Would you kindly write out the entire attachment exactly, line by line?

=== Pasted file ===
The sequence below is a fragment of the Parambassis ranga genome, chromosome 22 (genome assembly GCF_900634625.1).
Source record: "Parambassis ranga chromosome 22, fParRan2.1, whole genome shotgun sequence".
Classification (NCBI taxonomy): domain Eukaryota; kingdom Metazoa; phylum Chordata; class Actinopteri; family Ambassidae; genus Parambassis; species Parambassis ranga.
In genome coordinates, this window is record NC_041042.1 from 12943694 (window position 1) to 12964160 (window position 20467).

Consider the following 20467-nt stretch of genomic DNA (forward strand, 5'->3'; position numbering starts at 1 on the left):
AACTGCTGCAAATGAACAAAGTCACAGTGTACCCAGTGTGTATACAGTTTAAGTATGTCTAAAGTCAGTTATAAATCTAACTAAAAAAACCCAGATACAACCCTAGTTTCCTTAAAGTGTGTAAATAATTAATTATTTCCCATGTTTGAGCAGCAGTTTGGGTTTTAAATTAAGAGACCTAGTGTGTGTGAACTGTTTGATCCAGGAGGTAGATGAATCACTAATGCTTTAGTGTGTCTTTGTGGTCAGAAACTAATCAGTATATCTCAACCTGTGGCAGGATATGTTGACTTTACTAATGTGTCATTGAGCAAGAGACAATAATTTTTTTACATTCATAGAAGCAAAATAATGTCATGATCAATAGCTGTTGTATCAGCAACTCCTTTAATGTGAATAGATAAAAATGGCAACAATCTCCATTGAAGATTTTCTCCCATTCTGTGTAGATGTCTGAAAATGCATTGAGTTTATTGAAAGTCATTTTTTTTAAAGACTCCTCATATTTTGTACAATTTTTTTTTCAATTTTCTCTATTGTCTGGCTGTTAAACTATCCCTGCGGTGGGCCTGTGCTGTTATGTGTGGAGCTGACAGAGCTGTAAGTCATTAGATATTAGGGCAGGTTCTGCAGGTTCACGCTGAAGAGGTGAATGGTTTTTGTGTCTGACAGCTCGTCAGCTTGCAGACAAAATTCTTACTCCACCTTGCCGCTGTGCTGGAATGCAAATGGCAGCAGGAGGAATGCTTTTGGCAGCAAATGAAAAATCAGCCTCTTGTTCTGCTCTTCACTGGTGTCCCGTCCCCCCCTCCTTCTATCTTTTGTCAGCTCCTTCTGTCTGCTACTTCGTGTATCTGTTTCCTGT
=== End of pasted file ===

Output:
The sequence below is a fragment of the Parambassis ranga genome, chromosome 22 (genome assembly GCF_900634625.1).
Source record: "Parambassis ranga chromosome 22, fParRan2.1, whole genome shotgun sequence".
Classification (NCBI taxonomy): domain Eukaryota; kingdom Metazoa; phylum Chordata; class Actinopteri; family Ambassidae; genus Parambassis; species Parambassis ranga.
In genome coordinates, this window is record NC_041042.1 from 12943694 (window position 1) to 12964160 (window position 20467).

Consider the following 20467-nt stretch of genomic DNA (forward strand, 5'->3'; position numbering starts at 1 on the left):
AACTGCTGCAAATGAACAAAGTCACAGTGTACCCAGTGTGTATACAGTTTAAGTATGTCTAAAGTCAGTTATAAATCTAACTAAAAAAACCCAGATACAACCCTAGTTTCCTTAAAGTGTGTAAATAATTAATTATTTCCCATGTTTGAGCAGCAGTTTGGGTTTTAAATTAAGAGACCTAGTGTGTGTGAACTGTTTGATCCAGGAGGTAGATGAATCACTAATGCTTTAGTGTGTCTTTGTGGTCAGAAACTAATCAGTATATCTCAACCTGTGGCAGGATATGTTGACTTTACTAATGTGTCATTGAGCAAGAGACAATAATTTTTTTACATTCATAGAAGCAAAATAATGTCATGATCAATAGCTGTTGTATCAGCAACTCCTTTAATGTGAATAGATAAAAATGGCAACAATCTCCATTGAAGATTTTCTCCCATTCTGTGTAGATGTCTGAAAATGCATTGAGTTTATTGAAAGTCATTTTTTTTAAAGACTCCTCATATTTTGTACAATTTTTTTTTCAATTTTCTCTATTGTCTGGCTGTTAAACTATCCCTGCGGTGGGCCTGTGCTGTTATGTGTGGAGCTGACAGAGCTGTAAGTCATTAGATATTAGGGCAGGTTCTGCAGGTTCACGCTGAAGAGGTGAATGGTTTTTGTGTCTGACAGCTCGTCAGCTTGCAGACAAAATTCTTACTCCACCTTGCCGCTGTGCTGGAATGCAAATGGCAGCAGGAGGAATGCTTTTGGCAGCAAATGAAAAATCAGCCTCTTGTTCTGCTCTTCACTGGTGTCCCGTCCCCCCCTCCTTCTATCTTTTGTCAGCTCCTTCTGTCTGCTACTTCGTGTATCTGTTTCCTGT